3rd Quarter 2012
Sluggish Recovery Continues
The U.S. economy continued to record modest growth during the third quarter of 2012, with employment and housing strengthening. The Federal Reserve initiated a third round of quantitative easing by announcing that it would buy up to $40 billion in mortgage-backed securities per month until signs of a substantial recovery is underway in the U.S. Although the euro zone seems to be moving toward a more unified fiscal structure, each pronouncement by an individual country or officials in Brussels threatens to take that movement off its current path.
Against this backdrop, U.S. equities posted solid gains during the period, rebounding from their second quarter lows. The Fund’s S&P MidCap 400 Index benchmark rose more than 5%, slightly behind the broad-market large-cap oriented S&P 500 Index. The Fund outperformed both during the quarter and closed to roughly in-line with its benchmark for the year-to-date through the end of September.
New York Times Company was the top contributor to performance for the second consecutive quarter. Investors reacted positively to the appointment of a new CEO and the sale of About.com, an underperforming asset. Mark Thompson, formerly with the British Broadcasting Corporation (BBC), was named as the new President and Chief Executive Officer and will join the firm in November. In addition, it reported an 8% increase in circulation revenues for the second quarter and a double-digit rise in digital subscriptions. We think the company is on the right track in monetizing its valuable content by offering paid access to its news and other content, while enhancing its user experience with upgraded digital interfaces.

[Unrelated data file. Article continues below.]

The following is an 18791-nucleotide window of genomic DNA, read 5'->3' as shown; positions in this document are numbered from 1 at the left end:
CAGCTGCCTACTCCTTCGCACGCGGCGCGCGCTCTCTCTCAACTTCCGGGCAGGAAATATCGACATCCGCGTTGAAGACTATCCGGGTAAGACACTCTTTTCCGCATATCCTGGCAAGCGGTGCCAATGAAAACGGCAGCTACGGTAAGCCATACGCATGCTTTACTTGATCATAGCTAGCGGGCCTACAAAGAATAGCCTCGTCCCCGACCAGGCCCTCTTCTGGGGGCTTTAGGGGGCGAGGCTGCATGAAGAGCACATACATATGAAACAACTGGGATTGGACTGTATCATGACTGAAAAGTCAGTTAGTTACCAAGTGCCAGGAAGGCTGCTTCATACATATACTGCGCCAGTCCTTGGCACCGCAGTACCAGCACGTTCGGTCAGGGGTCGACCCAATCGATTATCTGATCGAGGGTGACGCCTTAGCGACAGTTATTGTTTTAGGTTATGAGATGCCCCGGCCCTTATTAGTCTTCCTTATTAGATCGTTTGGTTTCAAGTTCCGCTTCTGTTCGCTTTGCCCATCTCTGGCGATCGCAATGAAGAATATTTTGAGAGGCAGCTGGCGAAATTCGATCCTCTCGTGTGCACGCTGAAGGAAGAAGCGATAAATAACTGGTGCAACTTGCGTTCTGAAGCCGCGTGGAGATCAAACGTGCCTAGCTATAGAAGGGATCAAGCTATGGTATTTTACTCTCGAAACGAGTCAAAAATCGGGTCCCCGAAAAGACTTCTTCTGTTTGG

Other significant contributors to performance were Akamai Technologies, Gannett, and FMC Technologies. Akamai reported better-than-expected results and gave guidance for a strong second half of the year. As the leader in accelerating delivery of Internet content, we think the company is uniquely positioned to benefit from the demand for greater speed on the web. Media holding company Gannett reported increased digital subscribers and revenues, and continued to make progress in monetizing its content delivery through digital and print mediums. Second half results are likely to get a boost from advertising revenues related to the Summer Olympics and the fall elections. We modestly reduced the size of the portfolio’s positions in all three stocks after they had appreciated substantially.
On the negative side, transportation stocks were among the biggest detractors, while Hospira and Lexmark suffered from near-term setbacks. Southwest Airlines, Werner Enterprises, and Con-way were among the best performers during the second quarter but declined due in part to higher fuel costs. Hospira, the world’s largest producer of injectable drugs and infusion technologies, received new warning letters from the FDA concerning manufacturing issues. The company is addressing these problems and we expect profits to recover once these issues have been resolved.
Lexmark reported second quarter results below expectations. The company subsequently announced a significant share repurchase program and a major restructuring plan (including exiting the low-margin inkjet printer business). With its stock currently trading at book value with an attractive yield, we’re maintaining the position as the restructuring plays out.
Short-term Concerns, Long-term Opportunities
The portfolio is structured and managed to participate in the long-term growth of the companies in which we invest across a variety of market environments. Concerns about the current economic problems in the U.S. and abroad have provided us with the opportunity to initiate or add to positions with strong secular growth that are under pressure due to the weak economic environment. We look for companies that have the ability to weather the current storms and report strong results once conditions improve. Cost cutting, operational restructuring, and balance sheet strengthening are actions that company management teams can implement to improve long-term profitability. Due to the difficult times, the stock prices of many companies have fallen to levels that present long-term investors with great opportunities. We think that three new holdings added to the portfolio during the quarter — DeVry, Staples, and Lear—are examples of such opportunities.